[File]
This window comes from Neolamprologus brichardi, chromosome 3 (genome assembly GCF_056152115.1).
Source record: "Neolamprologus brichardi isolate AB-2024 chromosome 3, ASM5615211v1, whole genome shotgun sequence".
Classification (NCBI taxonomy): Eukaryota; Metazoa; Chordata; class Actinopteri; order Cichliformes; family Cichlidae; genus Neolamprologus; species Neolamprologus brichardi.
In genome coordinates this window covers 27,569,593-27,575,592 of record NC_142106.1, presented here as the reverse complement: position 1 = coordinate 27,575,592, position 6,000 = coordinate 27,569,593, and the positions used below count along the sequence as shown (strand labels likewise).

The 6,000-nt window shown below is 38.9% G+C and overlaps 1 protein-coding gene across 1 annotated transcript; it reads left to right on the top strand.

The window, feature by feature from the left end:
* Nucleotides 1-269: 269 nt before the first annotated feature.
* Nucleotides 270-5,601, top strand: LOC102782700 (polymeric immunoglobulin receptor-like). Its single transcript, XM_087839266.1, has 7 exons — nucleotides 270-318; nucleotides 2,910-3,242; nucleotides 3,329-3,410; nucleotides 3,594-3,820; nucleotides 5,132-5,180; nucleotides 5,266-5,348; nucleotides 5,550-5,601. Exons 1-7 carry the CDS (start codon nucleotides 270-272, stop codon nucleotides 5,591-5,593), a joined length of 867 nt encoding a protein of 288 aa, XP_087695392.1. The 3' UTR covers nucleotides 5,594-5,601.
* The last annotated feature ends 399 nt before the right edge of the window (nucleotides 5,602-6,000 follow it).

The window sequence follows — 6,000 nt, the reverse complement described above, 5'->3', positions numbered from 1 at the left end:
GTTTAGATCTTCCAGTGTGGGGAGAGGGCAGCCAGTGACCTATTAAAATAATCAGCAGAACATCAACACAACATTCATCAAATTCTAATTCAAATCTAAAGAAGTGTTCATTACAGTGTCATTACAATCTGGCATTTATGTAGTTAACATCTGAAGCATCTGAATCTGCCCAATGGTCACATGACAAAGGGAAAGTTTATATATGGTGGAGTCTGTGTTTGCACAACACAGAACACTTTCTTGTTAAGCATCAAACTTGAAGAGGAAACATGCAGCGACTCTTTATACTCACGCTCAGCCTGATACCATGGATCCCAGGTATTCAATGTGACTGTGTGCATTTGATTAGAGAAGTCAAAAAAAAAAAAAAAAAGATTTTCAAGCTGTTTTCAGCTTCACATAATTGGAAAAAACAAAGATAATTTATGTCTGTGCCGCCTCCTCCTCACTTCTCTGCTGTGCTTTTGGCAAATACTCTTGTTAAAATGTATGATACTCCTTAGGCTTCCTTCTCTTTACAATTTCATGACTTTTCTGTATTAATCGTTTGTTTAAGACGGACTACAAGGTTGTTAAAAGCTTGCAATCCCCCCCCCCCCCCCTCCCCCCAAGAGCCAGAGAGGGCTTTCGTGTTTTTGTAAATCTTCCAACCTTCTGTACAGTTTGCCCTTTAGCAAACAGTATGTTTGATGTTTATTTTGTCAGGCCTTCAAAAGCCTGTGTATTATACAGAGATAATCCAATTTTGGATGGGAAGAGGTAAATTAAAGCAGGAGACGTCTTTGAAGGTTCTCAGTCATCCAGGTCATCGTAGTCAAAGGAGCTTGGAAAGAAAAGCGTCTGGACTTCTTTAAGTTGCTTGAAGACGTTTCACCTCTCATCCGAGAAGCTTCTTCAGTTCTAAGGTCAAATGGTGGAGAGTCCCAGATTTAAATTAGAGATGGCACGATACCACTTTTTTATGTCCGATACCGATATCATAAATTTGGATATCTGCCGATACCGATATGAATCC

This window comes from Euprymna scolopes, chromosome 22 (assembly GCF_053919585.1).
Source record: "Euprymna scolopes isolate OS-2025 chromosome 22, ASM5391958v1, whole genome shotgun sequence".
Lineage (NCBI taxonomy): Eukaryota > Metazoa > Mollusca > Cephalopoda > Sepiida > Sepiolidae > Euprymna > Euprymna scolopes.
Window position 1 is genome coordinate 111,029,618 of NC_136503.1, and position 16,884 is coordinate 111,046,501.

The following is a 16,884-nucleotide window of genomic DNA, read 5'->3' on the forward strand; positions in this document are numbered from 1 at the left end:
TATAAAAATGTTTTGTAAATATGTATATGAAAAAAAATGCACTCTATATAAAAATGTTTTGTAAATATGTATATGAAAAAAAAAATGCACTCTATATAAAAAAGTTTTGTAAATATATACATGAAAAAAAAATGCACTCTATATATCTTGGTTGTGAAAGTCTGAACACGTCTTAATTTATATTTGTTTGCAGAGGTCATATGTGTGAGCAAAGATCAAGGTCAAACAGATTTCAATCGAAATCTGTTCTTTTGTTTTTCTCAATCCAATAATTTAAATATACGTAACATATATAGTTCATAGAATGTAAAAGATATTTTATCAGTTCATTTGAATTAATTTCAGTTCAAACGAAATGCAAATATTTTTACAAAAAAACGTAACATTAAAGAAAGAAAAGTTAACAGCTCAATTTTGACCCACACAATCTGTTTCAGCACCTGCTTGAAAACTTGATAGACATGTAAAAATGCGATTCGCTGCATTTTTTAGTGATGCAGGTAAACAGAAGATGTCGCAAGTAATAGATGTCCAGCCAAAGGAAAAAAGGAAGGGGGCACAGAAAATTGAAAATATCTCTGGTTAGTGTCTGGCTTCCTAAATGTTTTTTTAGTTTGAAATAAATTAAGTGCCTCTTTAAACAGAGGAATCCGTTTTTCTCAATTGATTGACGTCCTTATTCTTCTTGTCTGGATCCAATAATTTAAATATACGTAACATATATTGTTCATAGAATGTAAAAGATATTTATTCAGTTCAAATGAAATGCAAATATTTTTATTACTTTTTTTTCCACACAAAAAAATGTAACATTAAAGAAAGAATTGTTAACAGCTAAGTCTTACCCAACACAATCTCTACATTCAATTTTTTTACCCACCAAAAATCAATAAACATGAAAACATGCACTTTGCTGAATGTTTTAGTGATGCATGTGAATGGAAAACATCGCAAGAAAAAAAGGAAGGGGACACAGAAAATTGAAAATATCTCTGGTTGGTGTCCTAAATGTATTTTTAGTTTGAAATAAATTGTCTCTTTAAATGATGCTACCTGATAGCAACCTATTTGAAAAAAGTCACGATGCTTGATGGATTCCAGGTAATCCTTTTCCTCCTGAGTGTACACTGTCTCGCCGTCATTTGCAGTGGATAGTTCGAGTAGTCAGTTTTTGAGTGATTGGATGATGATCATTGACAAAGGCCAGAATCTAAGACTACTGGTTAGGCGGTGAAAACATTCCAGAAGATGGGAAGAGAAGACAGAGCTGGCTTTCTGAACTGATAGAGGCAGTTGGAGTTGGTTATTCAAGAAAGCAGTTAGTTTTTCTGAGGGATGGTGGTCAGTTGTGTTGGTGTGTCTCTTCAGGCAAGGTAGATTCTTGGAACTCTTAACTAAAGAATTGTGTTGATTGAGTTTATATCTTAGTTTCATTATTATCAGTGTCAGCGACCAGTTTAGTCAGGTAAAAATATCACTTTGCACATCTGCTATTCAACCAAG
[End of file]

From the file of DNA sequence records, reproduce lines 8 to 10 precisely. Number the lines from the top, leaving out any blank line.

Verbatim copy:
* Nucleotides 270-5,601, top strand: LOC102782700 (polymeric immunoglobulin receptor-like). Its single transcript, XM_087839266.1, has 7 exons — nucleotides 270-318; nucleotides 2,910-3,242; nucleotides 3,329-3,410; nucleotides 3,594-3,820; nucleotides 5,132-5,180; nucleotides 5,266-5,348; nucleotides 5,550-5,601. Exons 1-7 carry the CDS (start codon nucleotides 270-272, stop codon nucleotides 5,591-5,593), a joined length of 867 nt encoding a protein of 288 aa, XP_087695392.1. The 3' UTR covers nucleotides 5,594-5,601.
* The last annotated feature ends 399 nt before the right edge of the window (nucleotides 5,602-6,000 follow it).

The window sequence follows — 6,000 nt, the reverse complement described above, 5'->3', positions numbered from 1 at the left end: